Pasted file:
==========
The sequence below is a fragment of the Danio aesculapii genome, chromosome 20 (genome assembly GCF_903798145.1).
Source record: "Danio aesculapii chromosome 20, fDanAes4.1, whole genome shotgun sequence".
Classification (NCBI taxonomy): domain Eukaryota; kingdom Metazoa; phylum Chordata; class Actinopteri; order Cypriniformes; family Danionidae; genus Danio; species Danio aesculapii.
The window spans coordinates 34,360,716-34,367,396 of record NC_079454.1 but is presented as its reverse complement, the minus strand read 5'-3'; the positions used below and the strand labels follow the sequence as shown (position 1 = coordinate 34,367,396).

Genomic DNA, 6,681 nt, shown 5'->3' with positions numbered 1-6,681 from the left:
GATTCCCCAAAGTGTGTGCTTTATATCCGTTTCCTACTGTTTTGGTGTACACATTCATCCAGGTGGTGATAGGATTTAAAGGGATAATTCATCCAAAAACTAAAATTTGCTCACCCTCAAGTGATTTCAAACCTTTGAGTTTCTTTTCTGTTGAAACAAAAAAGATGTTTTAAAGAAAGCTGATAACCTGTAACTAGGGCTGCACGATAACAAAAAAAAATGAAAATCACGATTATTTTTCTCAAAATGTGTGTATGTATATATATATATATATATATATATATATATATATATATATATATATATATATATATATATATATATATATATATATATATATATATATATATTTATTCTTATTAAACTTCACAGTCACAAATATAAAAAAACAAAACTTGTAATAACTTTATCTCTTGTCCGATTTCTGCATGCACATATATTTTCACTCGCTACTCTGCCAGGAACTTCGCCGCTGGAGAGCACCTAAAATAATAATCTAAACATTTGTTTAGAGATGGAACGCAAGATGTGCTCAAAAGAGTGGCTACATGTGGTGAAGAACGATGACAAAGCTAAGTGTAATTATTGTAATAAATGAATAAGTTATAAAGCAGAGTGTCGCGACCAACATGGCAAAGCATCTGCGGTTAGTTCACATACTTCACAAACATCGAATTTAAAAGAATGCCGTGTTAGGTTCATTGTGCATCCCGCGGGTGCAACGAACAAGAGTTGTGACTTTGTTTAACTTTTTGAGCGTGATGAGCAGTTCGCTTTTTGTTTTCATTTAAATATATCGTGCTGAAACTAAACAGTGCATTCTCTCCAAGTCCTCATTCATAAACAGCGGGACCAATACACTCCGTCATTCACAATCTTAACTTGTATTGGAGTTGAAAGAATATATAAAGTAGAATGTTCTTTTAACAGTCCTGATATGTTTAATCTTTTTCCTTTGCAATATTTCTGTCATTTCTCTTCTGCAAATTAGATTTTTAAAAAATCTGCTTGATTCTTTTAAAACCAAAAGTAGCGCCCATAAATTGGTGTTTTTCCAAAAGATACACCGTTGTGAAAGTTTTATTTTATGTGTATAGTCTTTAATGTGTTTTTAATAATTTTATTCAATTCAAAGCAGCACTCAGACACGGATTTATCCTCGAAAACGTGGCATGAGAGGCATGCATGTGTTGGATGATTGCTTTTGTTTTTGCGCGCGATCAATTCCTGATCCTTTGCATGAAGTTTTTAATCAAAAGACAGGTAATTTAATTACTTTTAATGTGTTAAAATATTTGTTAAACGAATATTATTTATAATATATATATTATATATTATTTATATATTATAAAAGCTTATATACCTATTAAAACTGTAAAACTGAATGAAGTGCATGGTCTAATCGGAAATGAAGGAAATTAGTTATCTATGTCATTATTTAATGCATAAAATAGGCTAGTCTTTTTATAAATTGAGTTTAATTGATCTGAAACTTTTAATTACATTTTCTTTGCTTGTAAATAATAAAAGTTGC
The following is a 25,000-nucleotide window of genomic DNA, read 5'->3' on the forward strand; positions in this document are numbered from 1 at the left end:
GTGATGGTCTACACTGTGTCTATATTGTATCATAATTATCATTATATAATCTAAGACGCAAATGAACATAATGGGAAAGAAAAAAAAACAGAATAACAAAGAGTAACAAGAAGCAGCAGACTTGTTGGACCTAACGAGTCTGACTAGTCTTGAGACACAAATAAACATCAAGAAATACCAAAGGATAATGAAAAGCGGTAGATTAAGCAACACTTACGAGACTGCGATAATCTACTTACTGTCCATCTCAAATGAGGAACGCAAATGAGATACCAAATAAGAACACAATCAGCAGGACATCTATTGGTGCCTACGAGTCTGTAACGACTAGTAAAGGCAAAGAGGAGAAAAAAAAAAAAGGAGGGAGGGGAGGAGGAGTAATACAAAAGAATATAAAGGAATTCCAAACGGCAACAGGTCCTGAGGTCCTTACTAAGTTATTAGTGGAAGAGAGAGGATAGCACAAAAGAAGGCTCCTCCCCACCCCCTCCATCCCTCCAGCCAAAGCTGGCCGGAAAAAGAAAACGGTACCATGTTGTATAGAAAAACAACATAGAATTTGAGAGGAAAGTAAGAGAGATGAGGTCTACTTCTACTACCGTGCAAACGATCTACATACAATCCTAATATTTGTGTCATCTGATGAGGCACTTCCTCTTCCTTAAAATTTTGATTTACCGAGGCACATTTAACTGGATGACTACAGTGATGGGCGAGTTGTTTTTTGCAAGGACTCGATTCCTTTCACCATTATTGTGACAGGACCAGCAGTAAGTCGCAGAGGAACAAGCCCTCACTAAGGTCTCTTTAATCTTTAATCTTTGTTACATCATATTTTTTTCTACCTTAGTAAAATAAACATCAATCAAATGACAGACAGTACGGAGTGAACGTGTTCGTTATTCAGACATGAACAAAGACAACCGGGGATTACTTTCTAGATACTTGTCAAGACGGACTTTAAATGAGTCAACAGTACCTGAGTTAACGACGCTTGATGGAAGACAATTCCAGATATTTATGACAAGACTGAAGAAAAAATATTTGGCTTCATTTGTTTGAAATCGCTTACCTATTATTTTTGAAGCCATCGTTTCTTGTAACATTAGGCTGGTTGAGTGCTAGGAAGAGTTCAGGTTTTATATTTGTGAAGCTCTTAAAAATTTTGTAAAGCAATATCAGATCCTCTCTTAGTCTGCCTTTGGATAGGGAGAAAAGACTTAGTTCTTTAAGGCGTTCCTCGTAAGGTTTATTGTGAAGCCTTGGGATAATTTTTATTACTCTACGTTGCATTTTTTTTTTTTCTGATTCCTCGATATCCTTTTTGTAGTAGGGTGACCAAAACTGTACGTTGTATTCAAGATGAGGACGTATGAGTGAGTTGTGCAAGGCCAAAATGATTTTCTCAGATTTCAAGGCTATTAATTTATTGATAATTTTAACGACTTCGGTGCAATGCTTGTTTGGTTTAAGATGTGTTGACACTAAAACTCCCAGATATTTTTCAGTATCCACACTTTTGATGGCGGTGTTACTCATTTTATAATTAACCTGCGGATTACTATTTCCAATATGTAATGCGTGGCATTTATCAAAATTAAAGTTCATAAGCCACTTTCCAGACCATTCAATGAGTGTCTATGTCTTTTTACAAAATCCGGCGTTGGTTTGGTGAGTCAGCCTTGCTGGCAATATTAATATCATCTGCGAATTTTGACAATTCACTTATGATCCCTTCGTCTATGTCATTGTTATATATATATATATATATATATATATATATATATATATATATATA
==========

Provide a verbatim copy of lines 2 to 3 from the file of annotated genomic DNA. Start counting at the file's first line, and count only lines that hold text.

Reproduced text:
Source record: "Danio aesculapii chromosome 20, fDanAes4.1, whole genome shotgun sequence".
Classification (NCBI taxonomy): domain Eukaryota; kingdom Metazoa; phylum Chordata; class Actinopteri; order Cypriniformes; family Danionidae; genus Danio; species Danio aesculapii.